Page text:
DYNAFISH - Long-term dynamics in fish populations

Web contribution of: 

The bilateral Austrian-Russian research project DYNAFISH systematically investigated written historical sources and archaeological fish remains to reconstruct historical changes of riverine fish communities. The results produced by the interdisciplinary team of fish ecologists, environmental historians and ichthyo-archaeologists have advanced the historical ecology of riverine fish, a still underdeveloped research field compared with the marine environment.

The project output improves ecology-oriented long-term reconstructions of fish communities and populations, which currently focus mostly on the 19th century as a reference situation. The DYNAFISH results go back earlier and show how much riverine fish communities had already at this time been altered by different human interventions and how they were influenced by past climate changes. The research findings will contribute to answering applied fish ecological questions such as the definition of ecological assessment targets based on historical conditions. They can also help identify trajectories of riverine fish communities.

The project team developed a typology of written historical sources taking into account early biological records, fishery, fish trading, fish consumption and fish in culture. Most of these sources have a societal filter which masks ecological information. This hinders taking them directly at face value and we have developed methods to investigate them. Often, different source types had to be combined to produce meaningful outputs. The methods developed were tested for two Austrian case study sites, the Danube with a special focus on the Vienna Basin and the Salzach River system.

For both study sites fishery statistics for longer periods were not available. Among the written sources which proved to be most useful for the Austrian rivers were fishing laws, yearly and monthly historical fish market statistics, historical fish distribution maps and fishery surveys providing at least verbal abundance information. By using historical and future air temperature we were able to demonstrate the influence of past climate changes on fish, to predict the effect of future climate change and to evaluate how much future fluctuations are outside the historical range. The latter was particularly evident for some cold-water species such as brown trout (Salmo trutta fario) and warm-water species such as barbel (Barbus barbus). Methodological advancements were made in the use of archaeological fish remains, in particular for identifying some cyprinid species and reconstructing fish lengths and their changes from Roman times until the early modern period.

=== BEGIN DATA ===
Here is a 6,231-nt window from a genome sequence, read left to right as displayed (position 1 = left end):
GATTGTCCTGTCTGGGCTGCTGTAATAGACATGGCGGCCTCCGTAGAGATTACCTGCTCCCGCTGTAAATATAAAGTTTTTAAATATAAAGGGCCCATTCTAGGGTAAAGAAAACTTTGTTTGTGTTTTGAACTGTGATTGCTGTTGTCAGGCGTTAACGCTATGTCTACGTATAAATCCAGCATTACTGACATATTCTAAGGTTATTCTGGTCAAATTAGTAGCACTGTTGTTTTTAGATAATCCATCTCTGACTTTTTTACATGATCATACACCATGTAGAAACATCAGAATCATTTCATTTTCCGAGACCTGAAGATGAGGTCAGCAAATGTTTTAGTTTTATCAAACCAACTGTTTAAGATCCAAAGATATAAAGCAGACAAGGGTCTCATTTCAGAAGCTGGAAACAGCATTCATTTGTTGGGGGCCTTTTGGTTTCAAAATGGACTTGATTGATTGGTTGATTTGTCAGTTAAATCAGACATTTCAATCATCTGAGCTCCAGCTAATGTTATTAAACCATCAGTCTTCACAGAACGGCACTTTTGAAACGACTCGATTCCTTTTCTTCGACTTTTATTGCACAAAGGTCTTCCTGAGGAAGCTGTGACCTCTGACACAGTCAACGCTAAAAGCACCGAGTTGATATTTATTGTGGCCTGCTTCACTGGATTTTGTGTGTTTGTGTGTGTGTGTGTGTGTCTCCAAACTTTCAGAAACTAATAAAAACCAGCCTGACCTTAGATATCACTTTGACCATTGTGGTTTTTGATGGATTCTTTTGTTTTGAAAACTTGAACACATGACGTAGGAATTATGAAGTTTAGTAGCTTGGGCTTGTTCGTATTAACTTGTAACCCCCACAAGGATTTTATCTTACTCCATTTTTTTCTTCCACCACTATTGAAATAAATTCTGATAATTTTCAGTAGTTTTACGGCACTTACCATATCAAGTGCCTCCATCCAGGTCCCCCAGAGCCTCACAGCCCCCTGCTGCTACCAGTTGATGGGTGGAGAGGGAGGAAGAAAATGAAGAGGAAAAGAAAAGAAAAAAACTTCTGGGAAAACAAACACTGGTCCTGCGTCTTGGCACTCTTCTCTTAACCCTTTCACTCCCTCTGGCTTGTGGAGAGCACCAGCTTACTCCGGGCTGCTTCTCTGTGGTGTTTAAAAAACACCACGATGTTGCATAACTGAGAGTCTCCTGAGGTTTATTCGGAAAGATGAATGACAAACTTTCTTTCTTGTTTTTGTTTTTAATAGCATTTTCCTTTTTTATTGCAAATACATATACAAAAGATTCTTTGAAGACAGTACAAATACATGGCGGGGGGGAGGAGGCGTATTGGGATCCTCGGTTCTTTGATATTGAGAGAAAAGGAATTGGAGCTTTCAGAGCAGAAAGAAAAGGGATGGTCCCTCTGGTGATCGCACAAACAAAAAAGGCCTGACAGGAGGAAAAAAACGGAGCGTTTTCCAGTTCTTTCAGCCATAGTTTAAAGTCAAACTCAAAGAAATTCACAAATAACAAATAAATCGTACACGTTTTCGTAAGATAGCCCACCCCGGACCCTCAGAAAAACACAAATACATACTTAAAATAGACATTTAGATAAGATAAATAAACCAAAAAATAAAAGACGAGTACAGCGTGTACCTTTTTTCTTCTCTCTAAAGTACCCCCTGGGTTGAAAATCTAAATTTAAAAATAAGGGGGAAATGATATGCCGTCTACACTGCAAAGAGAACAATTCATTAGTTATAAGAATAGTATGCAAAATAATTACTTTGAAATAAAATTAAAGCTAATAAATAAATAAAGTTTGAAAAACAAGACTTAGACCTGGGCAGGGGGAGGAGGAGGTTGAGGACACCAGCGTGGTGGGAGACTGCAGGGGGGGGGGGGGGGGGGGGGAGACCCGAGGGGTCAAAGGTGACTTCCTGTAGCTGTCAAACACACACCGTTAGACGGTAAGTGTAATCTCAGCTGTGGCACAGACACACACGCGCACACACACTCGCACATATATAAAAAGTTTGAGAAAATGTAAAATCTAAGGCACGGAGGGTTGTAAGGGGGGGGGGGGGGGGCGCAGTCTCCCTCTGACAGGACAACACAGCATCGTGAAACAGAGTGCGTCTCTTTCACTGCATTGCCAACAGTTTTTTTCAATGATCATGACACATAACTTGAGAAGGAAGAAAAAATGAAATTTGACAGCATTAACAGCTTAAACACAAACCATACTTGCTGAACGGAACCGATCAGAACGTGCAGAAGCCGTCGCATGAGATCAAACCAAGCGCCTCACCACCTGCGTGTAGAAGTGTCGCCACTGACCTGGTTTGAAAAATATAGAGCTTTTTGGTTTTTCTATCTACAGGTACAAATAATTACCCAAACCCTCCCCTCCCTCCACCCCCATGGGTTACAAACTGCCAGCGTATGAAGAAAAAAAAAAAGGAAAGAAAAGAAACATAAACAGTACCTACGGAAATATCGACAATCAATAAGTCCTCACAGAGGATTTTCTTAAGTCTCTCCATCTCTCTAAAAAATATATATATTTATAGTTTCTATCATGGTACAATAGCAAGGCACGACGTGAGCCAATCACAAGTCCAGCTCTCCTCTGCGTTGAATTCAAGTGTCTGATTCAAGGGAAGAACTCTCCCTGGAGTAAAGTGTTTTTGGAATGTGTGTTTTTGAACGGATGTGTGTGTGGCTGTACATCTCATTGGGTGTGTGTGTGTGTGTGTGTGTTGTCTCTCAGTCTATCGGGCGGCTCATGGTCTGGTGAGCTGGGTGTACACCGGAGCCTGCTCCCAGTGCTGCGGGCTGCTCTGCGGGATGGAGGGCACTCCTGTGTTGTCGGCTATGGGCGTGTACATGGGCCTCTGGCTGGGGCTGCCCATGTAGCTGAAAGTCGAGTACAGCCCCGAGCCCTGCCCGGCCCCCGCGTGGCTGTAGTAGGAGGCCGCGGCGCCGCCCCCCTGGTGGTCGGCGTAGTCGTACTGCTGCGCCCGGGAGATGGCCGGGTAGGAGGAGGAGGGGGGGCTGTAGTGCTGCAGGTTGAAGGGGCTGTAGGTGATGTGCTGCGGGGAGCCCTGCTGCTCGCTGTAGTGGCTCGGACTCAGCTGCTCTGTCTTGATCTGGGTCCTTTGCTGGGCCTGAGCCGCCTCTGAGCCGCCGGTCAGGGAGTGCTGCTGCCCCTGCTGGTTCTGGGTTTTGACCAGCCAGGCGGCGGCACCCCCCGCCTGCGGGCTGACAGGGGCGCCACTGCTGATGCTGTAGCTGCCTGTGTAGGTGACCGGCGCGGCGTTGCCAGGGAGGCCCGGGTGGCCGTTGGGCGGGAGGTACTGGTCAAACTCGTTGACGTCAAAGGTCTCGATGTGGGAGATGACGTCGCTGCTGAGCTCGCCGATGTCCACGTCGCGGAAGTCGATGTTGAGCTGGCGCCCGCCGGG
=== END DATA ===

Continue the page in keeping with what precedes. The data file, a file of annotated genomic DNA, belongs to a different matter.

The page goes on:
The results of DYNAFISH will be made available to the scientific community via publications in peer-reviewed international journals and edited volumes. Five papers are already published, eleven manuscripts are in review or will be submitted in the next weeks. The main project results were presented at an international workshop organized by the Institute of Hydrobiology, BOKU, in September 2013. As an output of this workshop a special issue of Aquatic Sciences is in preparation. Among the 11 contributions in this volume, six are from the DYNAFISH project. Altogether 26 presentations were given at scientific workshops and conferences. A virtual exhibition to be published on the Environment and Society portal of the Rachel Carson Center, Munich, Germany, will be an output for the broader public. 

Contribution to Danube Region: 

DYNAFISH investigated the interaction between human uses of rivers and their fish communities and populations. A case study was done on the effects of climate change on the salzach, representative for Aline catchments. For the case of Vienna and the Viennese Danube effects of changing rivers functions on the rolfe of fish, fisheries and fish supply were studied. 

DYNAFISH contributes thus to understand relations between societies and riverine fish, based on studies of the Upper Danube and selected tributaries. 

September, 2010 to January, 2014
Dr. Alfred Galik, University of Veterinary Medicine Vienna, Institute for Anatomy, Histology and Embryology